House rules panel to meet Thursday in bid to avoid government shutdown

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There is a very distinct possibility there could be a government shutdown after 11:59 p.m. ET Friday.

But first, the House Rules Committee plans to meet Thursday, likely starting at 8 a.m., to prepare a stopgap government spending bill that they can present later Thursday to avoid a shutdown, Fox News has learned.

On Wednesday night, House Republicans unveiled two possible scenarios:

1)     An interim spending bill that funds the government at current levels through Jan. 19. It would include defense “anomalies” and provide some assistance for children’s health insurance. Attached to the package would be a temporary reauthorization of Section 702 of FISA, the controversial domestic spying program. That program would go dark at the end of the year if Congress doesn’t reauthorize it. Counterterrorism experts view FISA 702 as a major tool to thwart potential terrorist attacks. Civil libertarians view FISA 702 as a gross intrusion of Constitutional rights.

2)     A standalone, non-offset $81 billion supplemental disaster spending bill to cover hurricane damage in Puerto Rico, the U.S. Virgin Islands, Texas, Louisiana, Florida and wildfires in California.

There is a possibility the House Republican brass could merge the two scenarios into one to sidestep a shutdown. But it's been unclear how this will turn out.

A senior House Republican, who was asked about trying to avoid the shutdown, responded: “We just passed tax reform. At least give us two to three hours before you murder Santa Claus on the way to Christmas.”

What is very unclear here is whether PAYGO waivers -- to avoid cuts in entitlement programs because of passage of the tax bill -- would be included in this package. If not, it is almost a certainty President Donald Trump would wait to sign the tax bill until next year so the potential cuts don’t need to be waived until sometime in 2018, not right away.

The House Rules Committee spent much of Wednesday on “standby” to prepare a “rule” for a stopgap bill, until calling it quits until Thursday morning. This is remarkable considering that the Rules committee met at 8 a.m. ET Wednesday to prepare the Senate-altered tax bill for the floor.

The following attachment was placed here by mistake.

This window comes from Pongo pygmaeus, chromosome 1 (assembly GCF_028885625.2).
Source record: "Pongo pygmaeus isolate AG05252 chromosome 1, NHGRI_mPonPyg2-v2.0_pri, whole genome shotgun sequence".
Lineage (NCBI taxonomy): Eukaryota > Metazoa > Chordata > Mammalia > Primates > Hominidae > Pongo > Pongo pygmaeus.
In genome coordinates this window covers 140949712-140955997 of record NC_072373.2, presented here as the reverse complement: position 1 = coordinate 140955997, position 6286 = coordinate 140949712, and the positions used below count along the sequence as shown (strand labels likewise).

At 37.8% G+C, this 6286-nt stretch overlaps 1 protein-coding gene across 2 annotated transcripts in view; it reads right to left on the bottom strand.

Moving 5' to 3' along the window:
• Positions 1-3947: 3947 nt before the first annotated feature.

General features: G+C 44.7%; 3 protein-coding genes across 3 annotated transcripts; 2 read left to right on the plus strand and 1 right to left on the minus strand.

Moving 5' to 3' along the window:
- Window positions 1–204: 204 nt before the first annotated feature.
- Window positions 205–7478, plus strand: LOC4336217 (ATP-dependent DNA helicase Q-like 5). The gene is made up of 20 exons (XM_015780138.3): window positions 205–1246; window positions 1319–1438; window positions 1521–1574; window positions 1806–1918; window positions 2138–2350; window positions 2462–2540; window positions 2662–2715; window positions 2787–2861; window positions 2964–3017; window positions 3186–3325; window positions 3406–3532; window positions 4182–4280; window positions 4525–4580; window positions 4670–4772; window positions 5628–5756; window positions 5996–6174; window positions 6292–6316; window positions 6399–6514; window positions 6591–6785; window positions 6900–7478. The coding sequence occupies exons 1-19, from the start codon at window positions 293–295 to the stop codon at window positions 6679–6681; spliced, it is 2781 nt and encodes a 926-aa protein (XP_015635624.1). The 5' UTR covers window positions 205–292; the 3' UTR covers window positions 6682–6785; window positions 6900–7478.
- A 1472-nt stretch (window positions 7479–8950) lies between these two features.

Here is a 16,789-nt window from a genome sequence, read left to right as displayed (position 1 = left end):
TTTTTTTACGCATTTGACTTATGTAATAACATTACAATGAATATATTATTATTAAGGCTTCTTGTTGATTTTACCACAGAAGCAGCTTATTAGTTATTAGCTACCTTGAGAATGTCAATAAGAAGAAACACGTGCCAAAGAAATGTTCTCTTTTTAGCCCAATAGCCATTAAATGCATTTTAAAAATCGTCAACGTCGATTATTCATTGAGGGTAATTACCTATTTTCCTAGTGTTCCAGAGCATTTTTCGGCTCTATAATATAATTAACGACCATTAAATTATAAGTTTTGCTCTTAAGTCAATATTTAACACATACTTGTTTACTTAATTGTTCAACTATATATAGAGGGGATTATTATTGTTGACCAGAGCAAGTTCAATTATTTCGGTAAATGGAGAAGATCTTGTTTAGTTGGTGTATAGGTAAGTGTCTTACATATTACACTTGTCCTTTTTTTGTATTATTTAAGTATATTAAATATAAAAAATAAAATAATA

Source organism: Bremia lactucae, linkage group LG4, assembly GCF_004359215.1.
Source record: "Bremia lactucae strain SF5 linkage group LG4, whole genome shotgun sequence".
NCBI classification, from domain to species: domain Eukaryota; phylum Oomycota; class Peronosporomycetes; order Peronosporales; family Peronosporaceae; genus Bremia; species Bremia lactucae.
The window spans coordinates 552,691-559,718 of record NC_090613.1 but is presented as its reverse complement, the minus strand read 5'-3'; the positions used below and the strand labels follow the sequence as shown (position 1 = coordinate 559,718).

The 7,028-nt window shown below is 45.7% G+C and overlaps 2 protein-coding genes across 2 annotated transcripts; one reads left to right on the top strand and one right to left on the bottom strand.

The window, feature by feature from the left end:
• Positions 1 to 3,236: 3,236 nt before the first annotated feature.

When asked how the whip went, House Majority Whip Steve Scalise, R-La., said they were “still tabulating.” He added there “was a lot of enthusiasm.” Although, for what members were so enthused remained a mystery.

“This was one of the most depressing conferences I’ve ever set through,” said one dour, senior House Republican after GOPers met in the Capitol basement for about an hour Wednesday night. “And I was here for the shutdowns in 2013.”

That comment – taken by itself – is utterly stunning considering the fact that a GOP Congress just passed tax reform.

One of the biggest issues is adding in some provisions for defense, but not the entire package which funds the military for the entire fiscal year and breaks sequester caps. Fox News is told that House Speaker Paul Ryan, R-Wis., overplayed his hand, courting the defense hawks, and then never making good on the promise. And, more importantly, that gambit couldn’t make it through the Senate.

“It was never a real strategy,” moaned one lawmaker.

That said, Fox News is told that in the conference meeting, Ryan told rank and file Republicans that Defense Secretary James Mattis supports the strategy of helping fund the Pentagon via “anomalies.”

Republicans may have to merge the straight spending bill/defense anomalies/FISA 702 with the disaster bill to court the votes of some Democrats. It’s unclear if Republicans can carry the freight of the standalone temporary bill solely with GOP votes. And it’s unclear if Democrats would support a package which adds in disaster relief. To this moment, House Democratic leaders haven’t been consulted about the plan.

Then there are issues with the Freedom Caucus. Its members are concerned about re-upping FISA 702 and forcing members to vote for it -- just to avoid a shutdown.

“We want to change FISA,” said Rep. Scott Perry, R-Pa., a Freedom Caucus member. “We don’t want it on the CR,” referring to the continuing resolution.

Perry indicated that the Freedom Caucus had votes to torpedo the entire plan if leaders attach the renewal of FISA 702 to the package.